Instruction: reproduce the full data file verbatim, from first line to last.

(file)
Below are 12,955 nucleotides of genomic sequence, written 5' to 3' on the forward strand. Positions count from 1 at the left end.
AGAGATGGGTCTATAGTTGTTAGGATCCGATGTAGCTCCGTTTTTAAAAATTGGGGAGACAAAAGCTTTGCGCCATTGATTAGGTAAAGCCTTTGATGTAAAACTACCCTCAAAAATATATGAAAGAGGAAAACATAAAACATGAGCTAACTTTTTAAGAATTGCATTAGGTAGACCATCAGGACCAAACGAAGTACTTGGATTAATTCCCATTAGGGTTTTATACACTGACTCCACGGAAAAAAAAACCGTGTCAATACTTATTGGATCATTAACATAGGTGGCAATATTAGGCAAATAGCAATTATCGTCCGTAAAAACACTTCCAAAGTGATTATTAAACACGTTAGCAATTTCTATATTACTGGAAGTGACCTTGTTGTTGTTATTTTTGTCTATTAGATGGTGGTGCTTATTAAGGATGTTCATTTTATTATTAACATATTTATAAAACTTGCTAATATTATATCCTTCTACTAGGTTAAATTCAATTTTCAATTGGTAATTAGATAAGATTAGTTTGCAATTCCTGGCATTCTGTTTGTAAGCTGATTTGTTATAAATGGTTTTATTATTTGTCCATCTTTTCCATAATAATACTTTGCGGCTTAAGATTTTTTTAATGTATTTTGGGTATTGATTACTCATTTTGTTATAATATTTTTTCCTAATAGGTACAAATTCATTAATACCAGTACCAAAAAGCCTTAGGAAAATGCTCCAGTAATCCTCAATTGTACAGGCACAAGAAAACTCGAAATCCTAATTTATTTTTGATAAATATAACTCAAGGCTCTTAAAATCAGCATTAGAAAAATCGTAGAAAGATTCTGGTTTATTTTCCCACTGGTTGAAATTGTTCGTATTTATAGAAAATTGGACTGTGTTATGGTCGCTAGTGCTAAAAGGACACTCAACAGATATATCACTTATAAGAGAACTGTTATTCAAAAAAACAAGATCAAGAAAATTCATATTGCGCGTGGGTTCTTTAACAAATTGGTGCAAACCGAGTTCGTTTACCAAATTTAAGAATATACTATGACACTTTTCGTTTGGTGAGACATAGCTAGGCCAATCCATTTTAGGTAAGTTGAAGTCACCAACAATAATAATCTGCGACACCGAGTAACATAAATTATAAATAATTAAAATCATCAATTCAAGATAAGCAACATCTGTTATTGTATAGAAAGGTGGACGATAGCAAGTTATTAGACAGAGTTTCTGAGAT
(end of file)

Below are 12,955 nucleotides of genomic sequence, written 5' to 3' on the forward strand. Positions count from 1 at the left end.
AGAGATGGGTCTATAGTTGTTAGGATCCGATGTAGCTCCGTTTTTAAAAATTGGGGAGACAAAAGCTTTGCGCCATTGATTAGGTAAAGCCTTTGATGTAAAACTACCCTCAAAAATATATGAAAGAGGAAAACATAAAACATGAGCTAACTTTTTAAGAATTGCATTAGGTAGACCATCAGGACCAAACGAAGTACTTGGATTAATTCCCATTAGGGTTTTATACACTGACTCCACGGAAAAAAAAACCGTGTCAATACTTATTGGATCATTAACATAGGTGGCAATATTAGGCAAATAGCAATTATCGTCCGTAAAAACACTTCCAAAGTGATTATTAAACACGTTAGCAATTTCTATATTACTGGAAGTGACCTTGTTGTTGTTATTTTTGTCTATTAGATGGTGGTGCTTATTAAGGATGTTCATTTTATTATTAACATATTTATAAAACTTGCTAATATTATATCCTTCTACTAGGTTAAATTCAATTTTCAATTGGTAATTAGATAAGATTAGTTTGCAATTCCTGGCATTCTGTTTGTAAGCTGATTTGTTATAAATGGTTTTATTATTTGTCCATCTTTTCCATAATAATACTTTGCGGCTTAAGATTTTTTTAATGTATTTTGGGTATTGATTACTCATTTTGTTATAATATTTTTTCCTAATAGGTACAAATTCATTAATACCAGTACCAAAAAGCCTTAGGAAAATGCTCCAGTAATCCTCAATTGTACAGGCACAAGAAAACTCGAAATCCTAATTTATTTTTGATAAATATAACTCAAGGCTCTTAAAATCAGCATTAGAAAAATCGTAGAAAGATTCTGGTTTATTTTCCCACTGGTTGAAATTGTTCGTATTTATAGAAAATTGGACTGTGTTATGGTCGCTAGTGCTAAAAGGACACTCAACAGATATATCACTTATAAGAGAACTGTTATTCAAAAAAACAAGATCAAGAAAATTCATATTGCGCGTGGGTTCTTTAACAAATTGGTGCAAACCGAGTTCGTTTACCAAATTTAAGAATATACTATGACACTTTTCGTTTGGTGAGACATAGCTAGGCCAATCCATTTTAGGTAAGTTGAAGTCACCAACAATAATAATCTGCGACACCGAGTAACATAAATTATAAATAATTAAAATCATCAATTCAAGATAAGCAACATCTGTTATTGTATAGAAAGGTGGACGATAGCAAGTTATTAGACAGAGTTTCTGAGAT